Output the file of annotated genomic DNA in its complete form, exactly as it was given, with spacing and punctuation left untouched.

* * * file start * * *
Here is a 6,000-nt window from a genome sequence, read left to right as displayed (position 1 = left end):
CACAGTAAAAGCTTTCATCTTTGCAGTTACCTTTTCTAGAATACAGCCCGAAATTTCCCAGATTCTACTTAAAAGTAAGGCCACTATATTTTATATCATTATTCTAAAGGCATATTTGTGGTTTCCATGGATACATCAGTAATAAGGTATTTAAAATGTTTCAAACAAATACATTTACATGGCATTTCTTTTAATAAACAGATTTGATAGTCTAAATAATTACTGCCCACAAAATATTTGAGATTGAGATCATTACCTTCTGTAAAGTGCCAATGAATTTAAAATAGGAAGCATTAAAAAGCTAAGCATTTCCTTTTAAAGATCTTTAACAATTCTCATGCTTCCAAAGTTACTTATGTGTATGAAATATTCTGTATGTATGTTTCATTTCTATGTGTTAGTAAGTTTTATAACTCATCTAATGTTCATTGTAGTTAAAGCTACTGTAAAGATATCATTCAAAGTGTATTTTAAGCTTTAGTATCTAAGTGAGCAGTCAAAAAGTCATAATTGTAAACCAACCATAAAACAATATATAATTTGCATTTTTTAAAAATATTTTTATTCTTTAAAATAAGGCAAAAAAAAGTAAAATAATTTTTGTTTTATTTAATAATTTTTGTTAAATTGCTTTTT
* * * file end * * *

Here is a 6,000-nt window from a genome sequence, read left to right as displayed (position 1 = left end):
CACAGTAAAAGCTTTCATCTTTGCAGTTACCTTTTCTAGAATACAGCCCGAAATTTCCCAGATTCTACTTAAAAGTAAGGCCACTATATTTTATATCATTATTCTAAAGGCATATTTGTGGTTTCCATGGATACATCAGTAATAAGGTATTTAAAATGTTTCAAACAAATACATTTACATGGCATTTCTTTTAATAAACAGATTTGATAGTCTAAATAATTACTGCCCACAAAATATTTGAGATTGAGATCATTACCTTCTGTAAAGTGCCAATGAATTTAAAATAGGAAGCATTAAAAAGCTAAGCATTTCCTTTTAAAGATCTTTAACAATTCTCATGCTTCCAAAGTTACTTATGTGTATGAAATATTCTGTATGTATGTTTCATTTCTATGTGTTAGTAAGTTTTATAACTCATCTAATGTTCATTGTAGTTAAAGCTACTGTAAAGATATCATTCAAAGTGTATTTTAAGCTTTAGTATCTAAGTGAGCAGTCAAAAAGTCATAATTGTAAACCAACCATAAAACAATATATAATTTGCATTTTTTAAAAATATTTTTATTCTTTAAAATAAGGCAAAAAAAAGTAAAATAATTTTTGTTTTATTTAATAATTTTTGTTAAATTGCTTTTT